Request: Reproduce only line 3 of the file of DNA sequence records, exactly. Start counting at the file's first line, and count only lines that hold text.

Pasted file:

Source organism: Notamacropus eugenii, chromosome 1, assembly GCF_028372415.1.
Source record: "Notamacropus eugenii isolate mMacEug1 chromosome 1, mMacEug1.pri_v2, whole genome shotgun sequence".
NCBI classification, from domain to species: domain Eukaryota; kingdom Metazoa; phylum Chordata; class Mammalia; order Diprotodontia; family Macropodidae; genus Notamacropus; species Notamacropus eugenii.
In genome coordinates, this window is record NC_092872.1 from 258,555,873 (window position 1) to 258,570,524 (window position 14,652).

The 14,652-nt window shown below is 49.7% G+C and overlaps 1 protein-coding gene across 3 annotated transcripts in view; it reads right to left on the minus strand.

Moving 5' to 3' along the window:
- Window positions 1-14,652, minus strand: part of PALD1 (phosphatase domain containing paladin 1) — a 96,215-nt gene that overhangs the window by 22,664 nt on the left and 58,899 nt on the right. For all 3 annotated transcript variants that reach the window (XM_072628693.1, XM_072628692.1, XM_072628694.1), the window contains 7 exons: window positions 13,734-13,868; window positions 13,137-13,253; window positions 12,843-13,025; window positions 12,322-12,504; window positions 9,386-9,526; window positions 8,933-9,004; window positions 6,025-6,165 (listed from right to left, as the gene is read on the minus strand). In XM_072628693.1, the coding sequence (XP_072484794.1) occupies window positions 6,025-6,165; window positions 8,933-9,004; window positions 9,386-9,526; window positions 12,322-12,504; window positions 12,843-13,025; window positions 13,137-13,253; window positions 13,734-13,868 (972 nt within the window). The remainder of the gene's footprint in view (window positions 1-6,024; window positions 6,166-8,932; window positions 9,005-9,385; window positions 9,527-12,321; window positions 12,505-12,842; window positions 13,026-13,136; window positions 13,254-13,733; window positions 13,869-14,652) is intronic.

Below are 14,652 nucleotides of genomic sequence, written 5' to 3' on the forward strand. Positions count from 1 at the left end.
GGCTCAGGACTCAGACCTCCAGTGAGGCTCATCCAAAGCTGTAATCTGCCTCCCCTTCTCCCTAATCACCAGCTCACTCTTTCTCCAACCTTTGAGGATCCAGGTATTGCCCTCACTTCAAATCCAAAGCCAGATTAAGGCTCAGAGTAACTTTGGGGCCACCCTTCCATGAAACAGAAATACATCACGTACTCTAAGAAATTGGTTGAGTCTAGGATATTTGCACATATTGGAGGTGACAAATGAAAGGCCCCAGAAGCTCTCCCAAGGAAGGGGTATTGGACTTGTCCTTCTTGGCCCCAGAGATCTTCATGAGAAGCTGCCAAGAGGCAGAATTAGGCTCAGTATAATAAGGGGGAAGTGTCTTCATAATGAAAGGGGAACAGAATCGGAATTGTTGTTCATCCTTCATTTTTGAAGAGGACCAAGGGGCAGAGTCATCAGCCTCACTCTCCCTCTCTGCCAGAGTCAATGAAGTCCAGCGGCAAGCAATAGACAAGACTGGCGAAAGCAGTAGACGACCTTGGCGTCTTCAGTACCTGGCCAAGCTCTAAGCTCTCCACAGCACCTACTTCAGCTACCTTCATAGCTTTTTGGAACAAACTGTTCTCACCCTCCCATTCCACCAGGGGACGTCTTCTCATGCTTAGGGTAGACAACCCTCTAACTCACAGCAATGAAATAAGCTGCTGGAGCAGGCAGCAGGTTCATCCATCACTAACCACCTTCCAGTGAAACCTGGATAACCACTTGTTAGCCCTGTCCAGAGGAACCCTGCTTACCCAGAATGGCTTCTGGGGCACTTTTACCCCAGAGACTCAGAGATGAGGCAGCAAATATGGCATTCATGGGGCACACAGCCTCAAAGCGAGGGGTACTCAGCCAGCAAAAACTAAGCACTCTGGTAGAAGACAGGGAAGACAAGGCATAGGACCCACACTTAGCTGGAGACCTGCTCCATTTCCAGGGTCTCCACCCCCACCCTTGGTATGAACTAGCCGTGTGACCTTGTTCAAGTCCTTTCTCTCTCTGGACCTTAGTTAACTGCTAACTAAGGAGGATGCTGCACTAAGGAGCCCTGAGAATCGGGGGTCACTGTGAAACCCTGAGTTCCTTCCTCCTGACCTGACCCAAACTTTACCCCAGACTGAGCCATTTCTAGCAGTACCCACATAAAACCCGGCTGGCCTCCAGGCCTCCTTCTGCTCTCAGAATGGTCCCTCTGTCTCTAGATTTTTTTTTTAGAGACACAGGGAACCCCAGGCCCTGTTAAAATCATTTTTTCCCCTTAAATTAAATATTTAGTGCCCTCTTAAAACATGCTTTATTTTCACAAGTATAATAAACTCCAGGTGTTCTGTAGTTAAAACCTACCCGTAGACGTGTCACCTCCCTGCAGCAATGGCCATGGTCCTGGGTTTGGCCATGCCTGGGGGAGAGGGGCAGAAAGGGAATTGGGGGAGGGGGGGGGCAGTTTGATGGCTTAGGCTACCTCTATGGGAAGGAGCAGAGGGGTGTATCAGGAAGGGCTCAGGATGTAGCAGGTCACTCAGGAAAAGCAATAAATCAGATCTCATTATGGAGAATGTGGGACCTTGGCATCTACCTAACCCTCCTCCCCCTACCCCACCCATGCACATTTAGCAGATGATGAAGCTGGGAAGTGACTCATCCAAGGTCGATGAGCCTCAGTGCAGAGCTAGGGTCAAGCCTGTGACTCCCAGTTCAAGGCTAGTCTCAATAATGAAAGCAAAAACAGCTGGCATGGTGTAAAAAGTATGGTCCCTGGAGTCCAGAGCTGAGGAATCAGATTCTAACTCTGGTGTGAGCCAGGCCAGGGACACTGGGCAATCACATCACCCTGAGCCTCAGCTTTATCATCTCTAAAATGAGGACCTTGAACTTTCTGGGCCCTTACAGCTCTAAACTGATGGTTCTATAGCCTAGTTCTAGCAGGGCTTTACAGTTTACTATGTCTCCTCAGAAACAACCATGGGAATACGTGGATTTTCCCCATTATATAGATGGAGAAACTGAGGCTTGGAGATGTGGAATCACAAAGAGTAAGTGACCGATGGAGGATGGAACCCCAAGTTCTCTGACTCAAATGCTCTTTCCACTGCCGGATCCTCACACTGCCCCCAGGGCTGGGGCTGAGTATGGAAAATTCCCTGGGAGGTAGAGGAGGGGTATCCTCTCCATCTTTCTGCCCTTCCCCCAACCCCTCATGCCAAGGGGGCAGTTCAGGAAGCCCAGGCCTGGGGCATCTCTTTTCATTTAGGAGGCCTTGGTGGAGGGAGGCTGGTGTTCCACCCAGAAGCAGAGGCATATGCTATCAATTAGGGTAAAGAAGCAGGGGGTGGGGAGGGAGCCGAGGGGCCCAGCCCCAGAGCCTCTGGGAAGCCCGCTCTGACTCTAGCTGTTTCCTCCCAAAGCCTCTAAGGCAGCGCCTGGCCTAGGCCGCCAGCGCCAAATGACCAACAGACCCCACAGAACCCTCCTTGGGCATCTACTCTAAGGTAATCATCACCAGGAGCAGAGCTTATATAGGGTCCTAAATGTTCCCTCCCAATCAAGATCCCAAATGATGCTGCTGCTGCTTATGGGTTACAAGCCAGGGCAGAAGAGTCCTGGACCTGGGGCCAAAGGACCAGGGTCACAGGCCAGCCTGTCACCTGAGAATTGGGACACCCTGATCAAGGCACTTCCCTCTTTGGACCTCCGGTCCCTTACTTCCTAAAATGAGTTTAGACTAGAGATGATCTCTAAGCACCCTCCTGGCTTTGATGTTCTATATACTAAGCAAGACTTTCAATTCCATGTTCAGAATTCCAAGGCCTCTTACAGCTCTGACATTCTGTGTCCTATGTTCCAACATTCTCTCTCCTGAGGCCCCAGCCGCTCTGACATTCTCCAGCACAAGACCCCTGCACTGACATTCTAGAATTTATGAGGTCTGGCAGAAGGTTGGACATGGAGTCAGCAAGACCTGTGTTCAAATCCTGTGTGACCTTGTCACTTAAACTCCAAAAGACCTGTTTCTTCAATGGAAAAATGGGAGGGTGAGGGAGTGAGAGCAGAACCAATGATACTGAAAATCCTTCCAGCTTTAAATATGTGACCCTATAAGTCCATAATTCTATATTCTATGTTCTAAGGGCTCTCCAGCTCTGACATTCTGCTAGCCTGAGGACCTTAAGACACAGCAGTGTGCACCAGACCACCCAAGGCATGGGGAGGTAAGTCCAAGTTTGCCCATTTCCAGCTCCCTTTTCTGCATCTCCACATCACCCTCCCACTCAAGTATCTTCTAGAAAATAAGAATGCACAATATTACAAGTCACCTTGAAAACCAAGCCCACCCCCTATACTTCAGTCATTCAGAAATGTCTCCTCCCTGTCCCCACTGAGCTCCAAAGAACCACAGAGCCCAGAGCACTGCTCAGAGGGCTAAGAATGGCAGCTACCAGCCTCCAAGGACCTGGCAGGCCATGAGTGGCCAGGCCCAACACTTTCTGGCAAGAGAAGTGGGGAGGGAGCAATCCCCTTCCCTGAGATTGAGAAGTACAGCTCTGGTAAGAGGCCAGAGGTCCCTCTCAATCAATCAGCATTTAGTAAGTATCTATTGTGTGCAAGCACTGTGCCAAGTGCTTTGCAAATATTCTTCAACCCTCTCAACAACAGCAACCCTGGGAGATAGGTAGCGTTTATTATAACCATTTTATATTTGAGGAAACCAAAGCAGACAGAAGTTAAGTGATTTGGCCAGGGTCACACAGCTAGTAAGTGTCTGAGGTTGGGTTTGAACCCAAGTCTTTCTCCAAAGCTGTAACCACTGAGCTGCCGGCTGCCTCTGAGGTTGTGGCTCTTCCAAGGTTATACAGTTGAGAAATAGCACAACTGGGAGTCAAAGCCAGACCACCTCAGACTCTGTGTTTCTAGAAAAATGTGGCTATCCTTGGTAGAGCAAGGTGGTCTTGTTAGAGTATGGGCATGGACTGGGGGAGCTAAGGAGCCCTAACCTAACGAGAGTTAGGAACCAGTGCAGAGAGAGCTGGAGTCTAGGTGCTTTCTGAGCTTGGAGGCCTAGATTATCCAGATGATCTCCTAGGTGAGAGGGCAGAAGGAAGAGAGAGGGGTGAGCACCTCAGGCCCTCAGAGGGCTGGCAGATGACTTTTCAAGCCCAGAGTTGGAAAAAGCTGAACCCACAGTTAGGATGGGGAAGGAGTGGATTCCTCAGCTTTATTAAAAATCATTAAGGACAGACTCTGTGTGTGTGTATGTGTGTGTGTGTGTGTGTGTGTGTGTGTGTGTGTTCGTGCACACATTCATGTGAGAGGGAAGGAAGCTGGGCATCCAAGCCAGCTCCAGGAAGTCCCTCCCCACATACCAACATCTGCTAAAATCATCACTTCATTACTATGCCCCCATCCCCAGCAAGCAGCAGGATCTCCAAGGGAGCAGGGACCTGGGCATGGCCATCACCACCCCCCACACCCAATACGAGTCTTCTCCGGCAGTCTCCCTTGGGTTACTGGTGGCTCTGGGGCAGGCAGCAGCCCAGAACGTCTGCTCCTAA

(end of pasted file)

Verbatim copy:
NCBI classification, from domain to species: domain Eukaryota; kingdom Metazoa; phylum Chordata; class Mammalia; order Diprotodontia; family Macropodidae; genus Notamacropus; species Notamacropus eugenii.